The responsible adult thing to do here involves being tough-minded about it. Consulting with experts can help you do it in the best way possible, but it has to be done. It may well require getting power of attorney, but she should probably be in a care facility. I worked to get my mother into a care facility as soon as I was aware there were safety issues for her, and was very glad I did. She was willing to do so, fortunately, but I had to be the one to set it in motion.

    I’ve been struggling with a friend whose mother kept driving until she was reported to the DMV, and who lost several teeth because she’d stopped brushing. My friend said “she has to drive because of where she lives” and “maybe this will help her realize that brushing her teeth is important.” The mother actually needs someone else who will ensure, every day, that her teeth get brushed. People can get to the point where they’re no longer capable of treating themselves responsibly.

    Good luck. Post back and tell us how you’re doing.

  12. posted by dougR on

    This is just me talking, obviously, but before I’d resort to competency hearings and all that that would entail, I’d make sure there isn’t some underlying medical issue and/or onset of dementia or something like that.

    People, especially the elderly, go through mood changes because of dietary issues and/or too much or too little of a certain medication. If you’re not observing your mother 24/7, you don’t know what she’s eating or not eating, and there might be a surprise there if you found out.

    Older people also get depressed. I’m not qualified to say whether your mother’s behavior patterns are a manifestation of that or not, but a family doctor and/or gerontologist could, and getting her to a doc might be an easier sell than getting her to a counselor. I’m not a doc, but this sounds like more than a behavioral issue.

    You might also look into support groups, either for children of clutterers (I assume there are such things) or dementia-related (sorry) groups. You really need people around you who’ve been there/done that.

    Good luck and yeah, do post back & update.

  13. posted by Richard | on

    I live with someone who is a huge hoarder but fortunately she is seeing the light recently. IT’s a reflection of a hoarding mental state where she is scared of losing everything but lets not get too pop psychology in here.

  14. posted by Ronique Gibson on

    My father was a hoarder. We (My mother and I) didn’t realize his problem because he lived in another state. It wasn’t until he became ill and had to be admitted to the hospital, did we come to his home. Piles and piles of clothes, food, electronics mixed with medicine, you name it, it was in the piles. There was only a path to walk through the house from front to back. Fortunately he was out of the house, and we hired a haul away junk company for much of it. Then donated the usable things to Salvation Army. After a long weekend of clean up, we sought advice of a therapist. He concluded that my father was mentally depressed and would need to start treatment and therapy. After a few years, it helped, but it was a slow, emotional process. You’re not alone.

  15. posted by Leslie on

    It sounds like early stage dementia. Get help. She clearly cannot take care of herself. I hate to say it, but it sounds like you and your brother are in denial if you are so worried about intervening that you let her live amidst cat excrement.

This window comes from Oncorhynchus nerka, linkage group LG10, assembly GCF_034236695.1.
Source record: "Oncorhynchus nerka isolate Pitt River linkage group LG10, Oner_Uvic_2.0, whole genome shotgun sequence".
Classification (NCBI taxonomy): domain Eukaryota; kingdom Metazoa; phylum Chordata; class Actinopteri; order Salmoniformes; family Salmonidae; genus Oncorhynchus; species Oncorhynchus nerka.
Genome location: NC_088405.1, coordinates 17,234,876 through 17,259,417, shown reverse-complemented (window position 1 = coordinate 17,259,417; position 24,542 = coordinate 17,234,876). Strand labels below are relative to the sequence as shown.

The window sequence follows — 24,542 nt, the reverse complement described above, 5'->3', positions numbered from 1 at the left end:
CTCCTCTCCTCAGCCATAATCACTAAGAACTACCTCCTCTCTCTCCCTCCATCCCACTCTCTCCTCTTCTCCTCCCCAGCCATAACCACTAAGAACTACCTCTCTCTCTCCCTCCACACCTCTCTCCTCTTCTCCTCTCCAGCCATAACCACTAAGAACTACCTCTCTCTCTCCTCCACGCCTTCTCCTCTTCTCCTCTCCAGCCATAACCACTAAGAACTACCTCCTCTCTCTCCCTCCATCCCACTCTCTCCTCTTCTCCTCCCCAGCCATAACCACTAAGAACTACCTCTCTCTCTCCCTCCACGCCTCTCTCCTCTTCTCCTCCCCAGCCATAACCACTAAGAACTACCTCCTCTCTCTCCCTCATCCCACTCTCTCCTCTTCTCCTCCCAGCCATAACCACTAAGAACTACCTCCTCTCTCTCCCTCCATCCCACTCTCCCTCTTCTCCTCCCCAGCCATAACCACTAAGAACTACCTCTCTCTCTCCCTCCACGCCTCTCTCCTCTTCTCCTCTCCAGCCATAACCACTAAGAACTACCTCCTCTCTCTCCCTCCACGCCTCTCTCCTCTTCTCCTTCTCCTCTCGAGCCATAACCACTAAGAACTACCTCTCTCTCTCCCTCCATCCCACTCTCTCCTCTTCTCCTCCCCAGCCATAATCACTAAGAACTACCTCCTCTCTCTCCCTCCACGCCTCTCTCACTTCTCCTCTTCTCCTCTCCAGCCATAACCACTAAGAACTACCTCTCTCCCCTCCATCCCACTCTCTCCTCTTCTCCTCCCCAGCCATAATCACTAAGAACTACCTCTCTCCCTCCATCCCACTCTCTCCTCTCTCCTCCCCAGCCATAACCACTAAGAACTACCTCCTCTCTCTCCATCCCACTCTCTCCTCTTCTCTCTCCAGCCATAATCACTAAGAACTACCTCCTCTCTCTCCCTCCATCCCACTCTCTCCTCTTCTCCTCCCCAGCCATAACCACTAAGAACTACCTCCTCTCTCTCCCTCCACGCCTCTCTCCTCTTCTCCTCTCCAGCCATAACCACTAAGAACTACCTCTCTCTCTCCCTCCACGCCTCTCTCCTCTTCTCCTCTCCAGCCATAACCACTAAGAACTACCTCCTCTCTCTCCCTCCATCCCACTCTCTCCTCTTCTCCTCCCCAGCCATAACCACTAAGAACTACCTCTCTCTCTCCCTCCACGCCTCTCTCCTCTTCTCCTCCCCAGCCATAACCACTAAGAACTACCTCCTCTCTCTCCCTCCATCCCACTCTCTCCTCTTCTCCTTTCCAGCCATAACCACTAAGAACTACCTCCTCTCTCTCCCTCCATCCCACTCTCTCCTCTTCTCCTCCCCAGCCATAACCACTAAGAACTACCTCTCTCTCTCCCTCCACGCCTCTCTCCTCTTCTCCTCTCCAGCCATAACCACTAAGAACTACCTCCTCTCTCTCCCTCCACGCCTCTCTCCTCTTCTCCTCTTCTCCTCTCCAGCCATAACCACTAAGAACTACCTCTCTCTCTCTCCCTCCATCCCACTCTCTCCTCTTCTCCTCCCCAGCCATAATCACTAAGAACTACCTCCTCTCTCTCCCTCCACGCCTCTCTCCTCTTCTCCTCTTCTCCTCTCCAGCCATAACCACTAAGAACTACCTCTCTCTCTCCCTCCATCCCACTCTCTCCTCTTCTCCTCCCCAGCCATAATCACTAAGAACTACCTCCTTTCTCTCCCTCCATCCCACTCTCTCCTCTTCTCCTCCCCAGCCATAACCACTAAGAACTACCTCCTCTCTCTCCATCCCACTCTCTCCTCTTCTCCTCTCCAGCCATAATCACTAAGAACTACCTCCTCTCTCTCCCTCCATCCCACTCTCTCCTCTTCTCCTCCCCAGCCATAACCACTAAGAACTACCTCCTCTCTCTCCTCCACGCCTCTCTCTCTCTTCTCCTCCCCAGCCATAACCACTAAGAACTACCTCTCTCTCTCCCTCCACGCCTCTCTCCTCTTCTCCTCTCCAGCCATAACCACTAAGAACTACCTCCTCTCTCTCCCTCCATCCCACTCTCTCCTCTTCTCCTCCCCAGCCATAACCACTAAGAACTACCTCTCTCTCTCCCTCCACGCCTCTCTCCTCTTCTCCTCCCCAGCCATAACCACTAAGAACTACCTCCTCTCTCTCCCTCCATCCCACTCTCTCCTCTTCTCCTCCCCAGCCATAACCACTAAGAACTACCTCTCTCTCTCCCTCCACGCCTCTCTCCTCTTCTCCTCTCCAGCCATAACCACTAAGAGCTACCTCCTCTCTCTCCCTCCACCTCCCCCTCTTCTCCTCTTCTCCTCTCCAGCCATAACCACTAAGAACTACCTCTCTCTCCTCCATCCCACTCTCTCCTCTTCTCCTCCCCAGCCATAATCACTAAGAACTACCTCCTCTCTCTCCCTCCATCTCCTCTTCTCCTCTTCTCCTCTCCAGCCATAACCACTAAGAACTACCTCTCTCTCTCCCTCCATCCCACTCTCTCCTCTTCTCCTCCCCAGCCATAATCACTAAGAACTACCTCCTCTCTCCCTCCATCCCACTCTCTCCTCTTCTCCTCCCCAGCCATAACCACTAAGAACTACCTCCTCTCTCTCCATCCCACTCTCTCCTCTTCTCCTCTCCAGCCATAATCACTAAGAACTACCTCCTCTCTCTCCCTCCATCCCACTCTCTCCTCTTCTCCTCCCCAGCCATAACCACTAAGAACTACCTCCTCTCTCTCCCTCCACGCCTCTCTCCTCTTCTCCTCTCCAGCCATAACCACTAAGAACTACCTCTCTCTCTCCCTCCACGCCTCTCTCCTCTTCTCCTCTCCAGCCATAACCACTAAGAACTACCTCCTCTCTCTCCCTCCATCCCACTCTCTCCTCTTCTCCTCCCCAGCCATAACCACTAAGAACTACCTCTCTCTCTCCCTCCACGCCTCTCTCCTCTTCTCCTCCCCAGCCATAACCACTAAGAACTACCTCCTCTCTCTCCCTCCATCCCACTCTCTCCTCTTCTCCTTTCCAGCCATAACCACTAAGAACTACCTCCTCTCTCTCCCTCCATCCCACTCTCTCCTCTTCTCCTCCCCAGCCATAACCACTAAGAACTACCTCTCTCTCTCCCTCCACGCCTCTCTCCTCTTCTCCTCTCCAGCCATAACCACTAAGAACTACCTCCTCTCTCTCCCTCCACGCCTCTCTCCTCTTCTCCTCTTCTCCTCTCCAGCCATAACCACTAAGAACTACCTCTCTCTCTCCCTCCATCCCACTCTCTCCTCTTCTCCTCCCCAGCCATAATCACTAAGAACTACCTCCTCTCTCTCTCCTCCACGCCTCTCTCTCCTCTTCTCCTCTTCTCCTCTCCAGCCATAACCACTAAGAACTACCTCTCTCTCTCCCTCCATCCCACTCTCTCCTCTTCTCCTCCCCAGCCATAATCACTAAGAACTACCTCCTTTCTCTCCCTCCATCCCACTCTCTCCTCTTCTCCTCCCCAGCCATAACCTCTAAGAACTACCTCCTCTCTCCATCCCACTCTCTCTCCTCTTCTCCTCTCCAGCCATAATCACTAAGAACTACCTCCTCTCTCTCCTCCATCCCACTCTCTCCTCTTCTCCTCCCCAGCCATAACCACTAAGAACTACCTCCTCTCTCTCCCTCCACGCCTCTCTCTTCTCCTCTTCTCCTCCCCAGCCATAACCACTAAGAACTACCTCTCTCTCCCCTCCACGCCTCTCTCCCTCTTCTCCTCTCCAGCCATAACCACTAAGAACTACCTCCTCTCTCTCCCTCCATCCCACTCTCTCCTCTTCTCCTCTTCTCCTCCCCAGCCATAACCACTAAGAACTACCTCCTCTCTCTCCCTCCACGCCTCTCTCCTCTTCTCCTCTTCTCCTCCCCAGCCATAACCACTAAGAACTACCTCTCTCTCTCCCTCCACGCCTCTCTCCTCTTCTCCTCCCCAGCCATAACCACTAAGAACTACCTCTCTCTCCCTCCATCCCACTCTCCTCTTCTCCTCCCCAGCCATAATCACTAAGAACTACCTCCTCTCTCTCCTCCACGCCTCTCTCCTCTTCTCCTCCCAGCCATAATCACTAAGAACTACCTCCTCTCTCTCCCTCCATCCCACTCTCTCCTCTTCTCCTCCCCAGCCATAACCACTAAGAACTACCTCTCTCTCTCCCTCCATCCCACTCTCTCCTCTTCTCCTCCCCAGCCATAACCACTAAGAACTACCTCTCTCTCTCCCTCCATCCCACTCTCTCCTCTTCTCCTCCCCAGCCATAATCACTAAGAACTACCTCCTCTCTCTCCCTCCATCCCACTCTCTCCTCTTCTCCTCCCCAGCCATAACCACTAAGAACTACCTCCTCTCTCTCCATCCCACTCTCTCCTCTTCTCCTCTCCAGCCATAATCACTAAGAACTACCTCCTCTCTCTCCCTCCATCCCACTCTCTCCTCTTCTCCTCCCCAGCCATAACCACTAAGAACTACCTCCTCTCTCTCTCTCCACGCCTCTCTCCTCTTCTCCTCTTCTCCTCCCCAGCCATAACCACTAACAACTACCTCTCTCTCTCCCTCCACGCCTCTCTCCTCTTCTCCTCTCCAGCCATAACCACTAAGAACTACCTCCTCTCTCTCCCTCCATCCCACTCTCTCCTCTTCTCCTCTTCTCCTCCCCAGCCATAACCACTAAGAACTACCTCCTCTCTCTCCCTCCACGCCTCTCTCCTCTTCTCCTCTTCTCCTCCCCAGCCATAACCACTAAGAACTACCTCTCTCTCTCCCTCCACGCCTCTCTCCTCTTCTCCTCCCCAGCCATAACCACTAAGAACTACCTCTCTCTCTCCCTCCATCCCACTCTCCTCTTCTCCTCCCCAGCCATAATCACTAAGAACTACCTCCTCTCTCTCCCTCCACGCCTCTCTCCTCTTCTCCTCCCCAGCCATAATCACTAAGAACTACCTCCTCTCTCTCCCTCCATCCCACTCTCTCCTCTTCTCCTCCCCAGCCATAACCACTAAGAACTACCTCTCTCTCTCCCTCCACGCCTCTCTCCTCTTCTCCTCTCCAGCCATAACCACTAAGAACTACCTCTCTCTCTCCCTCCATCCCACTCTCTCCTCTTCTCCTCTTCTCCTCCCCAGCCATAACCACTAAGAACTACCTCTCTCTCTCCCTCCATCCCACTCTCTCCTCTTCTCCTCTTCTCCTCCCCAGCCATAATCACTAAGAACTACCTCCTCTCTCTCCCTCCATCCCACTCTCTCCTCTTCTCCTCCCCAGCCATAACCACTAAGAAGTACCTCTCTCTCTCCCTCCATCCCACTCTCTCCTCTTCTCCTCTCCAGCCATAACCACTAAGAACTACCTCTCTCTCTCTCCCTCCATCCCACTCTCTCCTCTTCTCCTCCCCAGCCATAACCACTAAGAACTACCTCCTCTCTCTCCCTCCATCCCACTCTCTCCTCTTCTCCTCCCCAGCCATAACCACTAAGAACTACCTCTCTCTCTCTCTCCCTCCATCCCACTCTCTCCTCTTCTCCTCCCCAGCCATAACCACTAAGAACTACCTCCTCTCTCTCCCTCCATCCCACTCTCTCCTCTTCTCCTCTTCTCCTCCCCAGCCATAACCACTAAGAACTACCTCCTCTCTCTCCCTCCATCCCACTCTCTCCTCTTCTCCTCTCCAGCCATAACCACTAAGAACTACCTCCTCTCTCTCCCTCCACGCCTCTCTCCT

16. posted by Vanessa on

    I just want to add that both obsessive compulsive disorder and obsessive compulsive personality disorder (which aren’t the same thing) are hard to overcome, even when the afflicted is aware of their disorder and actively seeking help. Hoarding is especially hard to overcome. Since the woman in question doesn’t even think she has a problem, the last thing you want to do is keep forcing her to discard her “safety blanket” of stuff. The stuff isn’t the problem—it’s a symptom of a much deeper problem. Since she appears to be a danger to herself and her cats, I would go ahead and contact the appropriate authorities/resources (from the links in the comments above) to see what they advise.

  17. posted by Chris on

    After my father died a few years ago, I moved my mother out of the family home. They were both hoarders and it was the thing I was dreading for the last 10-15 years. Because it was up to me to sort it all out. Vanessa’s right, the stuff is like a safety blanket to them. There was nothing I could do to, or advice that I could give that could make a difference. It was only when we moved my mother out, that we could sort it out. We ended up getting a house clearance company in, and sold off the stuff we could. It took a whole week to do, working dawn till dusk, but we got there in the end. My mother is now much happier in her small apartment. Looking back on the hoarding thing, you can see it is a psychological state, a state of fear.

  18. posted by Keter on

    I grew up in a hoarding household…both my grandmother and mother were hoarders. Later, I found myself in a relationship with a man who started hoarding when he turned 30, including animal hoarding, which was the worst because all of the responsibility for caring for the animals fell on me and I found that no amount of helping helped, it just enabled him to collect more animals and make the situation progressively worse. My experiences taught me that hoarding is associated with other mental issues and may be related to drugs (legal or illegal) as either a causal factor or a concurrent symptom to the underlying disorder. If the hoarding tendency is new for your mother (for example, if she didn’t hoard as you were growing up or after you left home), I would suspect that she has another issue that is manifesting as hoarding, such as Alzheimer’s. The apparently aggressive reactions she has and the tendency to forget about food also tends to point to some form of dementia. So getting a proper diagnosis of possible drug reactions and organic problems is important.